I have to admit, I put off reading this book until this week, the week before school starts, because I thought it was going to be tedious to get through and frustrating to comprehend. Upon reading it though, I began to become more and more interested with each chapter, so much so that I found reading the book for hours on end, only stopping to eat and sleep. When I was near the end of the book, I even found myself waking up at one in the morning, naturally, over curiosity of what was to become of Jane and her life. From then I stayed awake until four or so, reading, until my eyes just could not stay open anymore. Finally, this morning, I have finished it and I feel like a different person. I feel like I have gained deep insight into Jane Eyre; if not into Charlotte Brontë as well. I feel grateful that I have been able to understand someone of the 19th century, as I have never been able to before. I have always felt dread at having to read old text, especially Shakespeare. So to have had this revelation is eye-opening, and now I will be a little more open to reading novels of 100 years or more of age. (view spoiler)[That said, I am so glad that Jane married Mr. Rochester! I was so disappointed when she ran away, against both his and her heart's wishes. Then a short while afterward, she was scolding St. John for not marrying Rosamund Oliver, and could not help but think what a hypocrite she was for doing so. Jane Eyre, master of suppressing her emotions, scold someone for suppressing theirs? But I think that was how she knew she must marry Mr. Rochester. I think often that the advice we give to others is the same advice we see fit for ourselves. At least, that's often how my advice is. And yes I am a big hypocrite; I guess that's why Jane's actions resonated with me so much. Not to say that she often was a hypocrite; it was only that once with St. John. Everything she did really, was something I could relate to. (hide spoiler)]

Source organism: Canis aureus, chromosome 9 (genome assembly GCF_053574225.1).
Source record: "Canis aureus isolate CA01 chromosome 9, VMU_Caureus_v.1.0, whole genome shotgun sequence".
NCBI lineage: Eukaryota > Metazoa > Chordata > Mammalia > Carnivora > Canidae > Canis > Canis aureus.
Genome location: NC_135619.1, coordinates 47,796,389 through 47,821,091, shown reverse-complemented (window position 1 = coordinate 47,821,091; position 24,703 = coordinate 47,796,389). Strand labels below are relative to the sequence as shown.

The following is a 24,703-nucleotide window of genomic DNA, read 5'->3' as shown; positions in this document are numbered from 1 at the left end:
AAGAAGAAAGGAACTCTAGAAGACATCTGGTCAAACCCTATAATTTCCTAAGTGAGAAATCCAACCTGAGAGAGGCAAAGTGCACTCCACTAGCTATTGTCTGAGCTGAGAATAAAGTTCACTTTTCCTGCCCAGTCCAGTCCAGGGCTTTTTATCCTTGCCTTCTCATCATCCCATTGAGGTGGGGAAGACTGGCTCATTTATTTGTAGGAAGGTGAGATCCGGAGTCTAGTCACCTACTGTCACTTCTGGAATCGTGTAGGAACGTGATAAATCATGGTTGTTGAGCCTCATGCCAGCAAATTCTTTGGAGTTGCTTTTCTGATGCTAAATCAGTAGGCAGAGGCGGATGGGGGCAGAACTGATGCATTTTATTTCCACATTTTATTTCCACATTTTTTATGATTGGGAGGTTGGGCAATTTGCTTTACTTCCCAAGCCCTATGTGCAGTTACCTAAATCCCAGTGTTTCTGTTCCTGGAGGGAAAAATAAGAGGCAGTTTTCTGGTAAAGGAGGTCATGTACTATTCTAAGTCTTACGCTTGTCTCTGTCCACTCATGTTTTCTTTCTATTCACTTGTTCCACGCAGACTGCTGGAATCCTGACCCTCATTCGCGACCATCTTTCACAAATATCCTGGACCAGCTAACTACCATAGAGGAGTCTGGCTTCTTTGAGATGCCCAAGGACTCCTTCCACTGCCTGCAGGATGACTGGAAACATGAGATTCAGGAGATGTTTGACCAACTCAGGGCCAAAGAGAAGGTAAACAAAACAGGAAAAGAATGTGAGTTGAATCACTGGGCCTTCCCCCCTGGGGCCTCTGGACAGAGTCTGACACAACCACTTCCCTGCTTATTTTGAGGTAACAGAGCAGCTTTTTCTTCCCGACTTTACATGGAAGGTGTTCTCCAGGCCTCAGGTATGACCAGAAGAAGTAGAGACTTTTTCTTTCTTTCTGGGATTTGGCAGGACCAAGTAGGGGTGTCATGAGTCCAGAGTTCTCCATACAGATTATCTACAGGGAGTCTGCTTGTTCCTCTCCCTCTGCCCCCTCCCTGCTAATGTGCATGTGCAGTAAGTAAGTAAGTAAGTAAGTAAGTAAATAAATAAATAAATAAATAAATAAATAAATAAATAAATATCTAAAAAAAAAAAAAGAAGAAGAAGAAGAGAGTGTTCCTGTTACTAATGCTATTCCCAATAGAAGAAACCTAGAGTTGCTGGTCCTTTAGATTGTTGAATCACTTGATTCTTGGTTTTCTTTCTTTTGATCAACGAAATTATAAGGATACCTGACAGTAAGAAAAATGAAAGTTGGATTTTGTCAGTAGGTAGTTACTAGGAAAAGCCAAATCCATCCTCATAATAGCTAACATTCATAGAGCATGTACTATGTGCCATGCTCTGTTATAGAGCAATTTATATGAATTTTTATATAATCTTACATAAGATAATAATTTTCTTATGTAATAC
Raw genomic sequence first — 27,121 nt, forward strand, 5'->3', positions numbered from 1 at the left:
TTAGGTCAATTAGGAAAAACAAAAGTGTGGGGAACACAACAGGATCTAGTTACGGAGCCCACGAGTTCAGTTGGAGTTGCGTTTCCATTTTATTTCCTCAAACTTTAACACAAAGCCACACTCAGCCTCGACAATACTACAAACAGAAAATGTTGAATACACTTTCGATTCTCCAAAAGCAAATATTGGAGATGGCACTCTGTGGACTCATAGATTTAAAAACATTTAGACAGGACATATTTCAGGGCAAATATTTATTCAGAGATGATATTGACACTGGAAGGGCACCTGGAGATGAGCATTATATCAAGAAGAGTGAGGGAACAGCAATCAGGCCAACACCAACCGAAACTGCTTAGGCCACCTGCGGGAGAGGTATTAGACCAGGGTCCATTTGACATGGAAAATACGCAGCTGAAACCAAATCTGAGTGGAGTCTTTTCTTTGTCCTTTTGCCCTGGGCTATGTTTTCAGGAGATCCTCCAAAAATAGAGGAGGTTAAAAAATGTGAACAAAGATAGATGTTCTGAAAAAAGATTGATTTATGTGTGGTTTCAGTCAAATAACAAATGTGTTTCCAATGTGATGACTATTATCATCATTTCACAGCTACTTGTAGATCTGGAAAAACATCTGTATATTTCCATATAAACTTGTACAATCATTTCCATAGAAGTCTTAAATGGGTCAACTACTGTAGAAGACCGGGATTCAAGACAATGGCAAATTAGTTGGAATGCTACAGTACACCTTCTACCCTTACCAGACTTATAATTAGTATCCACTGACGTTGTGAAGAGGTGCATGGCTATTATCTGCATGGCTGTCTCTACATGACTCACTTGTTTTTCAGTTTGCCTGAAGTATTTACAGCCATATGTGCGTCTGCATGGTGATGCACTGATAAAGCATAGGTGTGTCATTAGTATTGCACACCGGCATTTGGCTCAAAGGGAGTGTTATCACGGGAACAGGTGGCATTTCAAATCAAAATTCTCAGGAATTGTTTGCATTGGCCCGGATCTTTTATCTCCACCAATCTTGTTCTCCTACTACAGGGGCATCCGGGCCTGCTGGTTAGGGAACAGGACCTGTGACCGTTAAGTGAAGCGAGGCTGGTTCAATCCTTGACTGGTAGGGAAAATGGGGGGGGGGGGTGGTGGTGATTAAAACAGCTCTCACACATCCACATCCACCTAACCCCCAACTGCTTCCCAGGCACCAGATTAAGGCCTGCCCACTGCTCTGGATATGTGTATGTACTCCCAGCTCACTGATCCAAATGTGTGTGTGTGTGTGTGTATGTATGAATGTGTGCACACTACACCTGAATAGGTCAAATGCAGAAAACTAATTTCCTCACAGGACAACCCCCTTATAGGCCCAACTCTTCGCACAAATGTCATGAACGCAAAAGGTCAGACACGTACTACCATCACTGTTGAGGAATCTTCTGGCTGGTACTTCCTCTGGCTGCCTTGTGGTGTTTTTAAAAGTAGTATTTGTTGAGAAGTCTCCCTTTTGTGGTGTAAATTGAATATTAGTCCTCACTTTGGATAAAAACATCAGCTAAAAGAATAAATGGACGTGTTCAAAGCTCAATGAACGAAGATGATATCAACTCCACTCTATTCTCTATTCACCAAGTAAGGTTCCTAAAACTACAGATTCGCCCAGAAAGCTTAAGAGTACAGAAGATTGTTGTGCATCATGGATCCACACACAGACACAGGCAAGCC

Arya
I read Jane Eyre (not this specific edition but I read it). It has a very complicated plot line, starting out simple but raising more questions with every turn of a page. About 10 years (1800's in England) ago a poor clergyman fell in love with & married a noble man's daughter, who was soon disowned my her wealthy family due to her low marriage. However, they'd both eventually died of typhus, leaving their little daughter, Jane Eyre as an orphan with no money, as they had none to bequeath. Charity carried the infant to its rich, maternal relations (her mother's brother), who'd unfortunately died not too long after. A decade later, the young girl called Jane Eyre is being reared & maintained by her cruel aunt-in-law, Mrs. Sarah Reed of Gateshead Hall. Despised by her wicked widowed aunt & bullied by her 3 cousins, Jane is treated as less than a servant. Your typical Cinderella story (that's older than Cinderella). She's grown to hate her life in this miserable place, until she'd finally convinced Mrs. Reed to send her away to Lowood School. She stays there for 8 years until deciding to leave by posting an ad in the local newspaper to apply for a position as a governess. Her only response is from a certain Mrs. Alice Fairfax, to educate Adele Varens, the ward of Mr. Edward Fairfax Rochester. The wealthy own of Thornfield Hall. Where shall dear Jane's adventures carry her to next? I've rated this classic novel 5 stars. Though somewhat coincidental, reading of Jane Eyre uncovering more of her family's secrrets is a riveting & thrilling pass time. I hope that you'll enjoy it as well.